This has been a busy week. I have been writing, although not on here. I reserve this blog for flash fiction posts, and don’t feel right putting just “anything” down because I committed to Just Jot January. So I try to keep this blog to posts worth reading.
Today is Saturday, so this is another Stream of Consciousness Saturday post. (Yay! A two-fer!) Looking at the date, I still can’t believe it’s 2015. As years pass, my mental calendar slows until I think we should be 10 years earlier than we actually are. Did I really graduate from high school 20 years ago this year? That doesn’t seem possible.
Back to the Stream of Consciousness Saturday. Today’s topic is “Opposite”. Antonym, Reverse, Other.
The crossword prompt asked for a 7-letter word for “the opposite of opposite.” She looked up from her puzzle and pondered. “Same” didn’t fit, because it was only four letters. “Symmetry”? “Similar”? She realized all of these words started with an S, came from the same Latin root. While synonyms for Opposite come from different roots: opposite, different, antithetical, reverse. Curious.
She took her curiosity elsewhere, to a different topic.
In this weather, my fingers itch to do needlework. I spent most of Tuesday knitting a hat for my youngest, so that he would have a warm hat to wear when the weather hit single-digits. I have not been knitting as much. Santa brought me yarn for Christmas, and I still have my mother-in-law’s tablecloth that I mean to finish. It is sitting on the top shelf in a paper bag. Maybe, now that I don’t have other things to work in my fingers, I will get that out and finish it. She had it almost finished before she died, I only need to finish crocheting the edging.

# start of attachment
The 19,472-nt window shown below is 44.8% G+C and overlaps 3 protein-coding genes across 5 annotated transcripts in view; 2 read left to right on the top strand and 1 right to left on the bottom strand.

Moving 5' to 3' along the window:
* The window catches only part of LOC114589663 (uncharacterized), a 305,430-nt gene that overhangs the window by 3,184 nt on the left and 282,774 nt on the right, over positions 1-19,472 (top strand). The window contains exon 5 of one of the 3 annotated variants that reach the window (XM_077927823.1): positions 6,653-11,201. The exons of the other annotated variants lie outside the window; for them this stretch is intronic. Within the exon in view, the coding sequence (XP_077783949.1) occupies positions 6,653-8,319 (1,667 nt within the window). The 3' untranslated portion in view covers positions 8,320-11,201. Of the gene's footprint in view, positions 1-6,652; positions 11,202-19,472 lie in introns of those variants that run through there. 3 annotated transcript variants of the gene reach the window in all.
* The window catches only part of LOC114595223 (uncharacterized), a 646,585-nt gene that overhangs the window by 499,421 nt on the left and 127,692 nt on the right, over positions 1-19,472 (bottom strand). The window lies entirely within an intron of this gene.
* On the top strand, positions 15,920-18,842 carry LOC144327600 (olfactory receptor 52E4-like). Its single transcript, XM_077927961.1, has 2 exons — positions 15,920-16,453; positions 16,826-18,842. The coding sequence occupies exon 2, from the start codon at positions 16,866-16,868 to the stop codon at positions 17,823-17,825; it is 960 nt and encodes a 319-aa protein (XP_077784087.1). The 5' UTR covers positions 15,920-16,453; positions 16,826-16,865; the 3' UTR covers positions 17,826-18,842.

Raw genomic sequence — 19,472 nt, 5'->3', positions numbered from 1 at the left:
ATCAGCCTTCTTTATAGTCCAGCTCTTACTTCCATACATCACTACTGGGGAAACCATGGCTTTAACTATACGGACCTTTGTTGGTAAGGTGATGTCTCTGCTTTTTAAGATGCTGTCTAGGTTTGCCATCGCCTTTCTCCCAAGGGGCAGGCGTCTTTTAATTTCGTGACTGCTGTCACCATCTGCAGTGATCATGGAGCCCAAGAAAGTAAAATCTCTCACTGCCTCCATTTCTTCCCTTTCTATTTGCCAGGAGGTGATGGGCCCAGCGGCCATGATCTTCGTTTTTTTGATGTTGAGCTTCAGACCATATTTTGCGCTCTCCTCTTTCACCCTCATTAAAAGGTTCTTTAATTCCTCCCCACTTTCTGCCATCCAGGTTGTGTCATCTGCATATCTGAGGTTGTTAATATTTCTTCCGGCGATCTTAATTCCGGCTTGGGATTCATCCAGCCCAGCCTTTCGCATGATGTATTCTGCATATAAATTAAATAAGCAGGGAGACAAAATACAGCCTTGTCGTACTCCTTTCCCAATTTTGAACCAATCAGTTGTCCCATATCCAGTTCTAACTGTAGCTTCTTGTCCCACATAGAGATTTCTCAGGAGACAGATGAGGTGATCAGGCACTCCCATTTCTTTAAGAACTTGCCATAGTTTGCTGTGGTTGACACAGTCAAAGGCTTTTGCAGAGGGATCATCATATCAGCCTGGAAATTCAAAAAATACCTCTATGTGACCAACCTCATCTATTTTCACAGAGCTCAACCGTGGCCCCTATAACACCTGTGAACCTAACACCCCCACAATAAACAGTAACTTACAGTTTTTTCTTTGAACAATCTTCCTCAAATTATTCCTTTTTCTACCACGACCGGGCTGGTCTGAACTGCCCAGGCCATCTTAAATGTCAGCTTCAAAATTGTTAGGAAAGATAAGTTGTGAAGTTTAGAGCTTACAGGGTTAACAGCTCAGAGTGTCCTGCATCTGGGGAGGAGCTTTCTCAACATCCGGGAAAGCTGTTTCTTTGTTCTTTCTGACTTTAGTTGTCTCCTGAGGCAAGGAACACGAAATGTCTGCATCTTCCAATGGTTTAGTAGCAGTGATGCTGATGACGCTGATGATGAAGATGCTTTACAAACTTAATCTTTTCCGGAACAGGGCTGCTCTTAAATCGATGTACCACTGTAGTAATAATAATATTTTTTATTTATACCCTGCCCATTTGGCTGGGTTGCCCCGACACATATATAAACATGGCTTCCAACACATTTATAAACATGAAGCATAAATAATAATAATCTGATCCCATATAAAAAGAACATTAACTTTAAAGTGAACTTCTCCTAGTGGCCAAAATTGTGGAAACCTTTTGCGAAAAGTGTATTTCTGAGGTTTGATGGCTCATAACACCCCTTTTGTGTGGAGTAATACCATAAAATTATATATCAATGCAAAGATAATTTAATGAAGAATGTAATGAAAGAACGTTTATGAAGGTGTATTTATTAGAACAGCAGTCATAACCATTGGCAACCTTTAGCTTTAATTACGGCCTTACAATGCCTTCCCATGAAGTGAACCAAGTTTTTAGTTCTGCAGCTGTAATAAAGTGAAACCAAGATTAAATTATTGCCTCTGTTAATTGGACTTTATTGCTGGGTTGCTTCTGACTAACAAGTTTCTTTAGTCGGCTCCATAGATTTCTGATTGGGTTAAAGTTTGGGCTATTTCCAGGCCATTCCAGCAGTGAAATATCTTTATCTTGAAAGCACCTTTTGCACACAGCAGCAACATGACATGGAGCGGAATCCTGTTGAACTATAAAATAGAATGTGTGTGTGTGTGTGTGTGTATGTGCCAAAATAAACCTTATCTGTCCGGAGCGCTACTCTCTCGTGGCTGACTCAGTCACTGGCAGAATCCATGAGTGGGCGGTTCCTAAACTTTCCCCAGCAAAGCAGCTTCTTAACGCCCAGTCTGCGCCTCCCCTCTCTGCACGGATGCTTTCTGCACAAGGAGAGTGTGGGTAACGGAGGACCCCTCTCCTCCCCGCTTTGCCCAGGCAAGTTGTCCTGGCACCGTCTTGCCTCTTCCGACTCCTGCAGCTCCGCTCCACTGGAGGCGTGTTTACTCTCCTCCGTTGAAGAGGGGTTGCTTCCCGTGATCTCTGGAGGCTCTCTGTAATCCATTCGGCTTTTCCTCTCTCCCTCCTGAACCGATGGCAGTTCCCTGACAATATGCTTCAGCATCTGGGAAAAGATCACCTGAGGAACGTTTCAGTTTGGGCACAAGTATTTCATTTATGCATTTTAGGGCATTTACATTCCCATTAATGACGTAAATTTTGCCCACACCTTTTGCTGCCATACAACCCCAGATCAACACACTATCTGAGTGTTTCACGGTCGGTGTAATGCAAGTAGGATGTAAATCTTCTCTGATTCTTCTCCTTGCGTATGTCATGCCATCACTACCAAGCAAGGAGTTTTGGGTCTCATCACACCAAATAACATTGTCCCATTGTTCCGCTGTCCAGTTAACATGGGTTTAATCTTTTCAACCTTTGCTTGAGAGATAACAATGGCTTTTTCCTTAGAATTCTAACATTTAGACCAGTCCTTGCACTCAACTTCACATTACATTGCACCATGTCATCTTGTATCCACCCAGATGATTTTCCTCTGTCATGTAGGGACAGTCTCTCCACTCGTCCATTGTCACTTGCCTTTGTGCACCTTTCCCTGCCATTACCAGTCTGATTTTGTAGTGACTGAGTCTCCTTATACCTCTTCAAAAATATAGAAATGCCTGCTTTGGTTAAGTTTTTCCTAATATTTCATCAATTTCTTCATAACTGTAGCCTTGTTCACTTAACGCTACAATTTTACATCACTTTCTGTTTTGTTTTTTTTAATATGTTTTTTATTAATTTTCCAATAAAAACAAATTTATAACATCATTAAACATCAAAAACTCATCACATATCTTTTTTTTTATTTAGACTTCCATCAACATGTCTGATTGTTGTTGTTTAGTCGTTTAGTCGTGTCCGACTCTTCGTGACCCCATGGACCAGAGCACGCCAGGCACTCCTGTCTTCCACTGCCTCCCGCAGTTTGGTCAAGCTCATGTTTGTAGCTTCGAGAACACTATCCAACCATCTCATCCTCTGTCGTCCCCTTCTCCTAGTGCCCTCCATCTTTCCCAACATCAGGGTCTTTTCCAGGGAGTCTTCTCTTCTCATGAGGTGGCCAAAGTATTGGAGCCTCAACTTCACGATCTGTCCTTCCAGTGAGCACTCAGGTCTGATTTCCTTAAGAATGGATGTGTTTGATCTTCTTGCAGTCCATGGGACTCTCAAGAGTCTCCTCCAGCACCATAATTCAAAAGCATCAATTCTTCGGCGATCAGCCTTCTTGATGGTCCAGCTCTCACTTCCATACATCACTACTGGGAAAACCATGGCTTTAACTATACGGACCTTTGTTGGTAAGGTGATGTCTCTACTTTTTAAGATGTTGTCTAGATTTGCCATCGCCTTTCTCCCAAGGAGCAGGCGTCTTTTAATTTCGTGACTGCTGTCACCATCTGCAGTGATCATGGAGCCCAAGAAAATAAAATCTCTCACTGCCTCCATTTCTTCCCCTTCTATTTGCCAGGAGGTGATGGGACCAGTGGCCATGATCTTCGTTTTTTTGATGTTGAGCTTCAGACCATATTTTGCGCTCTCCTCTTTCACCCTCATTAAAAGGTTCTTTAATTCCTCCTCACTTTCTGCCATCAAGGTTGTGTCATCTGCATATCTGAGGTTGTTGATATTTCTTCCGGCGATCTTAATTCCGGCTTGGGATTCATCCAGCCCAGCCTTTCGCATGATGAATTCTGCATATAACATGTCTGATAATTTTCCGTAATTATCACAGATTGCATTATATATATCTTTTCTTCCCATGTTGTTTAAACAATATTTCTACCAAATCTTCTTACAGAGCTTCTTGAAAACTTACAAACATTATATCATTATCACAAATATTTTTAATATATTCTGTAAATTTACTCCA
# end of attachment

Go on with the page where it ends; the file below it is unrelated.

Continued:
As Cecilia studied her sister’s fingers, she wished she could knit. Gloria had taken knitting classes and become an expert knitter, she was constantly working on a project for one of her grandchildren.
“You should learn to knit,” said Gloria. “I can teach you.”
“There’s no use,” Cecilia answered. “I have clumsy fingers. And besides, I don’t have anyone to knit for.”
“Nonsense. Anyone who is as skilled in the kitchen as you has fingers that can knit. And you may not have grandchildren to knit for, there are charities that accept knitting. The hospital is always looking for hats for newborns. Or you can knit a blanket for the Linus Project.”
The women agreed that Cecilia would try, and Gloria retrieved a pair of long needles as thick as her finger and medium-weight yarn from her stash.
“You know how to tie a slip knot, right?”
Cecilia did, and Gloria showed her how to knit into it to cast on stitches. After several clumsy attempts, Cecilia felt she had the hang of it.
In less than an hour, Cecilia was nearly an inch into a patch of a blanket for the Linus Project.
The Linus Project accepts blankets for children in need. Although I personally have never made a blanket for them, they are a worthwhile charity and Cecilia is happy to find a charity she can support.